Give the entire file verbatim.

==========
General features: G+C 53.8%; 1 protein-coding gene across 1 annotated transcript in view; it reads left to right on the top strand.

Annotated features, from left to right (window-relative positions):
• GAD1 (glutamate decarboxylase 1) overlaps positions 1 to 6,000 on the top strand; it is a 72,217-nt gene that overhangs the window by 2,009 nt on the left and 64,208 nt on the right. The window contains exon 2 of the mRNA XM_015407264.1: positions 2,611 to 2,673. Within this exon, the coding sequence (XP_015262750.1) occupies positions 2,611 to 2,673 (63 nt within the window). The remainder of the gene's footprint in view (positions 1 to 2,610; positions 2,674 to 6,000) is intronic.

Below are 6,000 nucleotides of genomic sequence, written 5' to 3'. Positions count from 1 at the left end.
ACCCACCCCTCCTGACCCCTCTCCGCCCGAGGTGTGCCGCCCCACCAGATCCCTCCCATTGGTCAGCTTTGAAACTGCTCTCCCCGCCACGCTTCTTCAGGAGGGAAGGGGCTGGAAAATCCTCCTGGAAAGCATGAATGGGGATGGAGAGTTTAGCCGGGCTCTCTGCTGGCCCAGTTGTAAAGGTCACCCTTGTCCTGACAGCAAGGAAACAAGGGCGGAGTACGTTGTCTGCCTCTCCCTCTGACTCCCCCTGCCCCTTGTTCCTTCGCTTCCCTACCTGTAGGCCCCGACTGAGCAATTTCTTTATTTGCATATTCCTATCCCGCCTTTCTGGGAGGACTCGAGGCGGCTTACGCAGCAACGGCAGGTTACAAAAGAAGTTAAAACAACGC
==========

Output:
General features: G+C 53.8%; 1 protein-coding gene across 1 annotated transcript in view; it reads left to right on the top strand.

Annotated features, from left to right (window-relative positions):
• GAD1 (glutamate decarboxylase 1) overlaps positions 1 to 6,000 on the top strand; it is a 72,217-nt gene that overhangs the window by 2,009 nt on the left and 64,208 nt on the right. The window contains exon 2 of the mRNA XM_015407264.1: positions 2,611 to 2,673. Within this exon, the coding sequence (XP_015262750.1) occupies positions 2,611 to 2,673 (63 nt within the window). The remainder of the gene's footprint in view (positions 1 to 2,610; positions 2,674 to 6,000) is intronic.

Below are 6,000 nucleotides of genomic sequence, written 5' to 3'. Positions count from 1 at the left end.
ACCCACCCCTCCTGACCCCTCTCCGCCCGAGGTGTGCCGCCCCACCAGATCCCTCCCATTGGTCAGCTTTGAAACTGCTCTCCCCGCCACGCTTCTTCAGGAGGGAAGGGGCTGGAAAATCCTCCTGGAAAGCATGAATGGGGATGGAGAGTTTAGCCGGGCTCTCTGCTGGCCCAGTTGTAAAGGTCACCCTTGTCCTGACAGCAAGGAAACAAGGGCGGAGTACGTTGTCTGCCTCTCCCTCTGACTCCCCCTGCCCCTTGTTCCTTCGCTTCCCTACCTGTAGGCCCCGACTGAGCAATTTCTTTATTTGCATATTCCTATCCCGCCTTTCTGGGAGGACTCGAGGCGGCTTACGCAGCAACGGCAGGTTACAAAAGAAGTTAAAACAACGC